Sumner Redstone IMDB Answers CBS Bio | Viacom Bio
Rolf Schmidt-Holtz     Sony BMG
Jeff Smulyan   Answers Emmis Communications Bio
Jeff Zucker     NBC Universal Bio

The following individuals are not part of the executive or top management team for the entire corporation but they have either previously or currently preside over divisions that include some of the top R&B and rap/hip-hop acts that have used the N-word as well as misogynistic lyrics and videos.

Clive Davis IMDB Answers BMG North America
Jimmy Iovine IMDB Interscope/Universal Music Group
Rick Rubin * IMDB Answers

* Rubin was the co-founder along with Russell Simmons of Def Jam Recordings in 1984.

In BN-W #62 we provided two links on the “Loose Change” DVD.   Whether 9/11 was an inside job or not is still a heavily debated topic with the possibility of a film coming out soon that’s supposed to have Rosie O’Donnell as one of the narrators as well as the fact that many family members of 9/11 victims are not satisfied with Rudy Giuliani’s handling of the too-quick cleanup, so we decided to share the following link with our readers.   So far it’s been hit more than 5.5 million times, which means there’s a lot of interest and a lot of debate from both sides.   If you’re interested in theories debunking this viewpoint, do a search for “screwloosechange” and/or “popularmechanics.”   Here is the Google link:   Loose Change Video

More racism in another European country.   During a filmed training session, a German army instructor advises a soldier to do the following:   “You’re in the Bronx, a black van pulls up in front of you and three African-Americans get out and start really insulting your mother…act!”   Now all it takes is an “insult” to shoot and kill Black people?   Wow!   Here’s the video:   German Video

As we mentioned in BN-W #54 the conclusion of Part II:   Black-Jewish Relations will be included with our new bi-monthly Music Monitor.   As we also stated, we’ve got a lot of information, and, for that reason, until Part II comes out, we’ll be filtering stuff to you so it won’t be too overwhelming in the buildup to Part II’s conclusions.   Refer to BN-W #53/54 if you need a repeat of our feelings on the Anti-Defamation League (ADL).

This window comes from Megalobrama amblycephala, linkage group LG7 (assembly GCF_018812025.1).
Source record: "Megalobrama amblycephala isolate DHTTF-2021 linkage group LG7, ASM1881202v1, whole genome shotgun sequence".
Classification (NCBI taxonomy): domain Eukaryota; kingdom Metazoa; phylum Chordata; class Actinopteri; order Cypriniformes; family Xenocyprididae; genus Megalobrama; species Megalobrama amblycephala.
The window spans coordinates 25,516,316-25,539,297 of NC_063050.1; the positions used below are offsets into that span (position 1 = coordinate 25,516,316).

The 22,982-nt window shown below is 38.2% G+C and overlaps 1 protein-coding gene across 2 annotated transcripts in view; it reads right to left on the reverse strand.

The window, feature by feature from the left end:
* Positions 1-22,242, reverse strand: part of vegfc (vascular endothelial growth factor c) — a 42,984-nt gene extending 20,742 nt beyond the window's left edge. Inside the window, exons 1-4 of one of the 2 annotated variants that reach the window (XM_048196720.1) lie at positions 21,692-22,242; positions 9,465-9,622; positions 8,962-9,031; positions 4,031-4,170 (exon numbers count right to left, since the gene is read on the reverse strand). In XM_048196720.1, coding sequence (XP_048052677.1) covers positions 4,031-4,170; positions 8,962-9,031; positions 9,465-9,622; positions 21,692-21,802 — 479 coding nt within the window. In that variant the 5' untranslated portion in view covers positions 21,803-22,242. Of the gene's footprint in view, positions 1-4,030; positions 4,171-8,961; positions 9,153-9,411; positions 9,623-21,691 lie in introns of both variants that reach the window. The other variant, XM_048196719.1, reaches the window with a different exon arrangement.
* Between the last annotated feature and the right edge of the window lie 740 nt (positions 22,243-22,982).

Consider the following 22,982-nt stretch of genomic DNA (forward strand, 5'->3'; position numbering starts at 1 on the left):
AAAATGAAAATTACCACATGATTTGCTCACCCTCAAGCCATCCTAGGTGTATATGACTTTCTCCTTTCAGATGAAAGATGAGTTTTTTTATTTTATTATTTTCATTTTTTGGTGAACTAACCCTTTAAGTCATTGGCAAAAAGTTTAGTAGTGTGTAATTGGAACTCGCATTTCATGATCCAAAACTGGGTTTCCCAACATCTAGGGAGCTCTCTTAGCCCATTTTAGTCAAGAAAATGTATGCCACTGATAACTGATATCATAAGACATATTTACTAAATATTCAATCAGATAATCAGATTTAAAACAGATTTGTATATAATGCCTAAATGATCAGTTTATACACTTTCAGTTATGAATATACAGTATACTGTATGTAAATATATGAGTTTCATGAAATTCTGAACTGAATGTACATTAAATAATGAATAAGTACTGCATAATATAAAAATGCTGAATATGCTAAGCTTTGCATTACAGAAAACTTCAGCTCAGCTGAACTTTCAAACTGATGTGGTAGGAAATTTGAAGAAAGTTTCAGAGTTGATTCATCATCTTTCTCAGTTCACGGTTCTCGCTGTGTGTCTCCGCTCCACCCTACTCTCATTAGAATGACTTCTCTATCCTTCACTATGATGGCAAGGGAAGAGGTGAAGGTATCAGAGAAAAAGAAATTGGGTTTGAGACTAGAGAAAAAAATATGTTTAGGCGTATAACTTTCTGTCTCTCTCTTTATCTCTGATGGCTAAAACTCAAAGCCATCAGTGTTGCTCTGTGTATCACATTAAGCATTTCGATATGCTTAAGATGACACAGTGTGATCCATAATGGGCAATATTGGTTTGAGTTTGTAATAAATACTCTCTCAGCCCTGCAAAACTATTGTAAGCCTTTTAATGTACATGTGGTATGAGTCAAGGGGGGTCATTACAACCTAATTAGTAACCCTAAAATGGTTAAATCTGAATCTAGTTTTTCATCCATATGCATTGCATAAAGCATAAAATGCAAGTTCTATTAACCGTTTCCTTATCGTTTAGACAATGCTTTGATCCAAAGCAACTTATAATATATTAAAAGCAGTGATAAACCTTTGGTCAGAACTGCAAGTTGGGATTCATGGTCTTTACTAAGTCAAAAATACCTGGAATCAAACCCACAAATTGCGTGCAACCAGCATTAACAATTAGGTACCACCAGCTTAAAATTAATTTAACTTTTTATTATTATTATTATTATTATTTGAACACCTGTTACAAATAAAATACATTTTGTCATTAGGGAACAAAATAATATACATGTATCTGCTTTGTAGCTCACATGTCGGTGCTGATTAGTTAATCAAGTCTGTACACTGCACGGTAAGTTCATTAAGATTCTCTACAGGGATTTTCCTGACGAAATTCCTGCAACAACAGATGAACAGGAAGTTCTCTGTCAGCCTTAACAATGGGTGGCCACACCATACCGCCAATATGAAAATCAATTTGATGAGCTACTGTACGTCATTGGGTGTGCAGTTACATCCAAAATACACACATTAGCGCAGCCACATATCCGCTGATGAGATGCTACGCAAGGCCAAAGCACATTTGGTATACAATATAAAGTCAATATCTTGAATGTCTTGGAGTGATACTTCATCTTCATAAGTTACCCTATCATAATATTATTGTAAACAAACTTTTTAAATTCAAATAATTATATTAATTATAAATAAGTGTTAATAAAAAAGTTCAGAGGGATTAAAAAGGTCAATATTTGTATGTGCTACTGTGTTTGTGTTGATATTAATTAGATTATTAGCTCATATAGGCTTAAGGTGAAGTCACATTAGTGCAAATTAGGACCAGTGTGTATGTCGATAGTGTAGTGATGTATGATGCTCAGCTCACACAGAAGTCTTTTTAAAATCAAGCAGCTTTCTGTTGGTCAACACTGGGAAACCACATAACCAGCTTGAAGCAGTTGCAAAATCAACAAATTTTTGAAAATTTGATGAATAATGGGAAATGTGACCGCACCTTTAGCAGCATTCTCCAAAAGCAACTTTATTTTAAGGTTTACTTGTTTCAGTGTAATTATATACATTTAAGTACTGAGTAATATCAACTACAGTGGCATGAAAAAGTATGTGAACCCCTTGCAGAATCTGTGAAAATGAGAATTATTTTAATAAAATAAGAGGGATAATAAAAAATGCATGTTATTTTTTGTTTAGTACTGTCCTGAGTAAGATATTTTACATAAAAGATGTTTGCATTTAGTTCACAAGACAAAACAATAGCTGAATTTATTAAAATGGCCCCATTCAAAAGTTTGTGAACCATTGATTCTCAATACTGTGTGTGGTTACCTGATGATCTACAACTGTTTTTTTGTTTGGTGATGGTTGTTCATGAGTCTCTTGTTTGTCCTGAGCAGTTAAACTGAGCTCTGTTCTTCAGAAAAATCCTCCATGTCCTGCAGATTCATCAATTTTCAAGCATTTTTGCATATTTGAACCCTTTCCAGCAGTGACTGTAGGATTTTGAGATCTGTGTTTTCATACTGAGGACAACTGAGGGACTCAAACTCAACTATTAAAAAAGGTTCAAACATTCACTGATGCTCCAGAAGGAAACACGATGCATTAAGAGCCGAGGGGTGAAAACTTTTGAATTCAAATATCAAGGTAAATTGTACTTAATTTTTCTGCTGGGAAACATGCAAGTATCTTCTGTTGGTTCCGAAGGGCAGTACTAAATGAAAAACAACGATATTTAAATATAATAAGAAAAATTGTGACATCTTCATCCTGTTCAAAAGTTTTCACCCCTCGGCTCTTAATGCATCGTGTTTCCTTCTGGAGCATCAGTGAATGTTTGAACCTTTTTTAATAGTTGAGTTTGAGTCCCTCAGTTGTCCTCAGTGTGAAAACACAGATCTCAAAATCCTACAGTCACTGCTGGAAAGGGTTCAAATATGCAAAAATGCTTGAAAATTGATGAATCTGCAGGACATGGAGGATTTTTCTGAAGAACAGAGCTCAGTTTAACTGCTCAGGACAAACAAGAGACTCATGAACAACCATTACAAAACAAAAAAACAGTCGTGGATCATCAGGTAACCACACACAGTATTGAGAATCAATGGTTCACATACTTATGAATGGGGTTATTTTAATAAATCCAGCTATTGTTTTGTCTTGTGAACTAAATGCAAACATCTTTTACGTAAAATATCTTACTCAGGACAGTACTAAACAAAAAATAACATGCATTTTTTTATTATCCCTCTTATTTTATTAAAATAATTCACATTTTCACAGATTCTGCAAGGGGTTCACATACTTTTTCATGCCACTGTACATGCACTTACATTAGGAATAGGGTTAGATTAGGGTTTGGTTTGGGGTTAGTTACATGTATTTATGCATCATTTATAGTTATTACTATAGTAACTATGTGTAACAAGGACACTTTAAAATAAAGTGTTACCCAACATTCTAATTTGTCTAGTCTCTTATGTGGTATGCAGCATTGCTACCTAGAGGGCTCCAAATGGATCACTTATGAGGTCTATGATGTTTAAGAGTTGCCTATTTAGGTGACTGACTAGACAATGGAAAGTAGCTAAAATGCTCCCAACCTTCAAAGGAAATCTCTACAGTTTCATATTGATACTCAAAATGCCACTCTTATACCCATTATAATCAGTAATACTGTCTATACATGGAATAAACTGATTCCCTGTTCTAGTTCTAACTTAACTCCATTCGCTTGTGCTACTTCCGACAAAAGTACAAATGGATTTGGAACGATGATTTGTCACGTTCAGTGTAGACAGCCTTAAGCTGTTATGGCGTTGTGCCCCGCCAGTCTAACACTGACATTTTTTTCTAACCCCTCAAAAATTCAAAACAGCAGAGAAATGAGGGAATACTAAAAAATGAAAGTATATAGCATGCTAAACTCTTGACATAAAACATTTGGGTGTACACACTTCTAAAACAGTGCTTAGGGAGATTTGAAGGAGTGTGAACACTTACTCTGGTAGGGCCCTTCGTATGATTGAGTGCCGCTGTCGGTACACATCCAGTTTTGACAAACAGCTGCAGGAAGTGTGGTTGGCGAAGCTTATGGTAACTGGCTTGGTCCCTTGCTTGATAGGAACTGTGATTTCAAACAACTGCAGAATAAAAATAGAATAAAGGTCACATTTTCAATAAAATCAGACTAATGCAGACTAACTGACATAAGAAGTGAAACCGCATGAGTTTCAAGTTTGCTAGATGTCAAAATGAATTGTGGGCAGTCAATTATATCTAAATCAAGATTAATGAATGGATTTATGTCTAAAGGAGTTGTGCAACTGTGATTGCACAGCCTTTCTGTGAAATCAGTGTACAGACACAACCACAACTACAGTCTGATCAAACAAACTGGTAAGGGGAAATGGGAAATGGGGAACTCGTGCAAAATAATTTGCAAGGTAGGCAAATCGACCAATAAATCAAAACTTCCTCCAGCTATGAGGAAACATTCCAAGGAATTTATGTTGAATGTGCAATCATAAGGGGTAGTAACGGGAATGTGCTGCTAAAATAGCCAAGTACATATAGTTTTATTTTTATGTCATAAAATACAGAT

We’ve previously mentioned some of the issues surrounding Jimmy Carter’s Palestine:   Peace Not Apartheid book as it relates to Alan Dershowitz.   Following are some links about Dershowitz pulling the same tactics on Norman Finkelstein in an attempt to get Finkelstein’s tenure denied:   Noam Chomsky Accuses Alan Dershowitz of Launching a “Jihad” to Block Norman Finkelstein from Getting Tenure at DePaul University.”     Finkelstein also has two articles on his site detailing his interactions with Dershowitz:   When the Talk Gets Too Serious, Send in the Clown and The [Alan] Dershowitz Hoax .   Professor Tony Martin, who wrote “The Jewish Onslaught,” can also attest to the relentless onslaughts/attacks that he received based on nothing but the desire to deny, hide or ignore any truths.  

Last on this Imus topic for now is that he called CNN actor Howard Kurtz a “boner-nosed, beanie-wearing Jewboy” and this is how Kurtz chose to handle it:   Howard Kurtz’s Imus Amnesia  

If you missed any other BN-W monitors, just send an e-mail to bannword2@yahoo.com and request that it be sent to you.   As always, we highly encourage you to see these films for yourself and, if applicable, make your own judgment call on the N-word usage – appropriate/inappropriate? necessary/unnecessary? sensible/nonsensical? does it add to or take away from the film’s concept? does the N-word have to be used at all? is there a valid reason for doing so? is it mandatory for the scene(s) to be effective? what are the circumstances/situation that necessitate any use of the word? is it just thrown in for humor, fear, crime, insult? are other culturally insulting slang terms used as much as the N-word in the film?   Lots of questions and a whole lot of reasons to wonder what’s the real purpose and thought process behind why these entertainers, writers, directors, producers, executive producers, distributors, and studios/studio heads and executives give the “greenlight” for these crews to liberally use (or allow to be used) the N-word.

FEATURE FILM(S) :

R E I G N   O V E R   M E

[Release Date:   3/23/07]

Starring Don Cheadle, Adam Sandler, Jada Pinkett Smith, Liv Tyler, Donald Sutherland; screenplay written by Mike Binder; directed by Mike Binder; produced by Jack Binder, Michael Rotenberg; executive produced by Jack Giarraputo, Lynwood Spinks; studio – Columbia Pictures/Sony
 

NONE

LOW TO EXCESSIVE

XXXXX

 

NOTE :   Don Cheadle is really not at his best in this film.   He plays such a passive second fiddle to Adam Sandler’s character.   What a waste to have Cheadle and Jada Pinkett Smith in the same film and not give them quality screen time together.   Along with a somewhat dull script, the one other oddity about this film is how there were constant references to last names – “Fineman” seemed to be said intentionally at least ten times; it must have been the writer’s idiosyncrasy for this film to have a running theme on repeating last names, which was noticeable and odd.